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The Flash-creators behind Greenbox’s energy monitoring software have announced their first utility pilot project. The San Bruno, Calif.-based startup says it is partnering with smart-grid startup Silver Spring Networks on an energy management project for Oklahoma utility Oklahoma Gas and Electric. It’s the first progress we’ve heard from Greenbox since we profiled the young startup back in April, when Greenbox VP of Marketing Matt Smith told us the startup was looking to work with utilities, home system installers and, one day, big-box retailers to sell its product.
Greenbox hopes to bring its history of innovations in Flash to software that tracks energy, gas and water consumption and (hopefully) helps residents cut down on using those resources. Greenbox’s value-add to the energy monitoring world is its web-based interface that presents energy data to the user with graphs and charts. For the Oklahoma project Greenbox’s “consumer-friendly” interface gathers data every 15 minutes, and utilities use a web-based version on their end, too.
Greenbox founder Jonathan Gay said in a statement that the software will set “a new standard for energy intelligence in the home,” but since we haven’t reviewed it extensively, we’re not sure how slick it is. Greenbox’s Smith previously told us that the company’s idea is to make the software much more interactive, using a recommendation engine to propose behavioral changes or even products to buy, like more efficient light bulbs. They also have a community comparison feature, which could boost consumer interest and use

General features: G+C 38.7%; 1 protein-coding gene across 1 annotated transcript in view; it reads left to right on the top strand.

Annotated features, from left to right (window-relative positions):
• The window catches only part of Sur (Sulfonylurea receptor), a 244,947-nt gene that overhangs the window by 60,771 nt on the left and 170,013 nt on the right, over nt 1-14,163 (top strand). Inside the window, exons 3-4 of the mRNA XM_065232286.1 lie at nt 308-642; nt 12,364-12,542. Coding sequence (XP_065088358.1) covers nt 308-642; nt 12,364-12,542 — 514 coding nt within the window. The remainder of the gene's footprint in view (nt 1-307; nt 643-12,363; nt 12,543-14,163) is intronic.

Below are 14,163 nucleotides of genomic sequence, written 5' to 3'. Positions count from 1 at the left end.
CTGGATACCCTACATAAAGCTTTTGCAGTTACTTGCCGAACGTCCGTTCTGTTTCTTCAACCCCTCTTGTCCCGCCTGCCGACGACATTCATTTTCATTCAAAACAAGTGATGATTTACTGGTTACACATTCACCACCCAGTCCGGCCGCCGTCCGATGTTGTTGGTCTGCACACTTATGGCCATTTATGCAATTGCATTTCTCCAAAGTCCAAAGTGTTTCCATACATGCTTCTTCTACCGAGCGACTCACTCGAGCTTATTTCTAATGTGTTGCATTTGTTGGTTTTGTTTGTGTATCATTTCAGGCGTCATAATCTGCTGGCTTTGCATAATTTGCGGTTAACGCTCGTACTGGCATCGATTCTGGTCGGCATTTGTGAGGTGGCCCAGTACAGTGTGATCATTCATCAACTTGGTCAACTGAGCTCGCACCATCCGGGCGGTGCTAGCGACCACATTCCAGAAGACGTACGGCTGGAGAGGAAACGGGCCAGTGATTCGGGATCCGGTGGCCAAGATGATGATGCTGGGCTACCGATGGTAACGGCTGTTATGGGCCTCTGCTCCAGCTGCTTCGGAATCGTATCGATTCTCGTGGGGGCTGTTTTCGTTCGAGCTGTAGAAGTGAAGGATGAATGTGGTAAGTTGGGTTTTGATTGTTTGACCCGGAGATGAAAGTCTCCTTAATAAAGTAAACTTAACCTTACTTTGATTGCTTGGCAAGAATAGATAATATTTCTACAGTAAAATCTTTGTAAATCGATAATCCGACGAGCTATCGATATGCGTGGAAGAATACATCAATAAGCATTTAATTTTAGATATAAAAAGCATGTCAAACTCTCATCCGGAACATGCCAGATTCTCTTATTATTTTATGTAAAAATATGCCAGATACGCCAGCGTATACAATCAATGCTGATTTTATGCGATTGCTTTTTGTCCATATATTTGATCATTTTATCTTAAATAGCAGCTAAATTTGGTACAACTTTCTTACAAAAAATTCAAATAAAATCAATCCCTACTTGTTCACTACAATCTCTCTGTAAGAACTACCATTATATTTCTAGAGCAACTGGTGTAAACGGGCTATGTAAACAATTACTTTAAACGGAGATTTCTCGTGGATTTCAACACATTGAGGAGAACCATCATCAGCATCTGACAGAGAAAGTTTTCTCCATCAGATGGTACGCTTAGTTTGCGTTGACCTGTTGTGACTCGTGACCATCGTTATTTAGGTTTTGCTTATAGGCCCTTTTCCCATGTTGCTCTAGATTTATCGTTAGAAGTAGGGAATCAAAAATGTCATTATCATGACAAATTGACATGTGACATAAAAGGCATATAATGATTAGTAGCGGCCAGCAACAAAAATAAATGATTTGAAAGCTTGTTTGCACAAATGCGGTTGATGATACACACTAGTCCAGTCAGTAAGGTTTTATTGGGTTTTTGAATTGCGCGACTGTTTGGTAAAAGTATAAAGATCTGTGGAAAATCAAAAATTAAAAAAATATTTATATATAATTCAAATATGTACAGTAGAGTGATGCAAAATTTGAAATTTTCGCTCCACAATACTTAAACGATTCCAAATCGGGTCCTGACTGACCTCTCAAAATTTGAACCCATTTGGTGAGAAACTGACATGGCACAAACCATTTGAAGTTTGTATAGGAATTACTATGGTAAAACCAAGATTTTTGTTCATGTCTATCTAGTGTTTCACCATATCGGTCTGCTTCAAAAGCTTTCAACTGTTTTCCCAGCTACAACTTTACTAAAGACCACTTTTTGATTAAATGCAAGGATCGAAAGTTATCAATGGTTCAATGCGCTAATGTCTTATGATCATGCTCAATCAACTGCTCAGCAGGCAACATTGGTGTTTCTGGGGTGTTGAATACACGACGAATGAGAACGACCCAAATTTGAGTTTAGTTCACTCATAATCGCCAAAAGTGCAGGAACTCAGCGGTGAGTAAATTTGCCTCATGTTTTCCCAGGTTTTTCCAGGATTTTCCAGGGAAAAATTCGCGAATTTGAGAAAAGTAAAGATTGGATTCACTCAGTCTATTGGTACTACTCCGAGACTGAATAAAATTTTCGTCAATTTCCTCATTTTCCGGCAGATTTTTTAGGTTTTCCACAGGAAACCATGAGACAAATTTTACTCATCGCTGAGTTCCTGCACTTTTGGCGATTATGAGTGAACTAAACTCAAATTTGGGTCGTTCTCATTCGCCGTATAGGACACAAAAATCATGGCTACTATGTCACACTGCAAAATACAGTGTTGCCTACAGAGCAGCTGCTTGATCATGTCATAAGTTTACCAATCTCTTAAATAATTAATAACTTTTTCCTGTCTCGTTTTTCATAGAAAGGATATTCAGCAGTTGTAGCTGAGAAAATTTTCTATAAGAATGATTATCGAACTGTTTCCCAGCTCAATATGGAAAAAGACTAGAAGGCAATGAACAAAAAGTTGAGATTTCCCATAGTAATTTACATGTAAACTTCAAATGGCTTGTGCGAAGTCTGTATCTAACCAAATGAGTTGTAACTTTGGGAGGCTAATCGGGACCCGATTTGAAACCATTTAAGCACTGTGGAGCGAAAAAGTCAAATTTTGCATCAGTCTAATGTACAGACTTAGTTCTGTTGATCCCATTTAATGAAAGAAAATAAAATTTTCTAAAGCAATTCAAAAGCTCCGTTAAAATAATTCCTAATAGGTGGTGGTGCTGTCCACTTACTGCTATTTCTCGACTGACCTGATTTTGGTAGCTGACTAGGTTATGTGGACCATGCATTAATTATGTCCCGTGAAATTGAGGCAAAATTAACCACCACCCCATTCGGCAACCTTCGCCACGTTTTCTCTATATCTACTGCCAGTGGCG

Making energy management compelling and attractive could do a lot for the nascent technology. Smart meters are just starting to be installed in homes around the U.S. that will provide dynamic pricing — Northern California utility PG&E has installed just 900,000 smart electric meters and gas modules, but it has a goal of installing 10.3 million total of both types by the end of 2011. The Oklahoma utility only has a footprint of 765,000 customers, and the initial project will just be a small percentage of that, so it seems like these investments are just starting to ramp up. But smart meter startups like Trilliant have been raising money to meet the growing demand.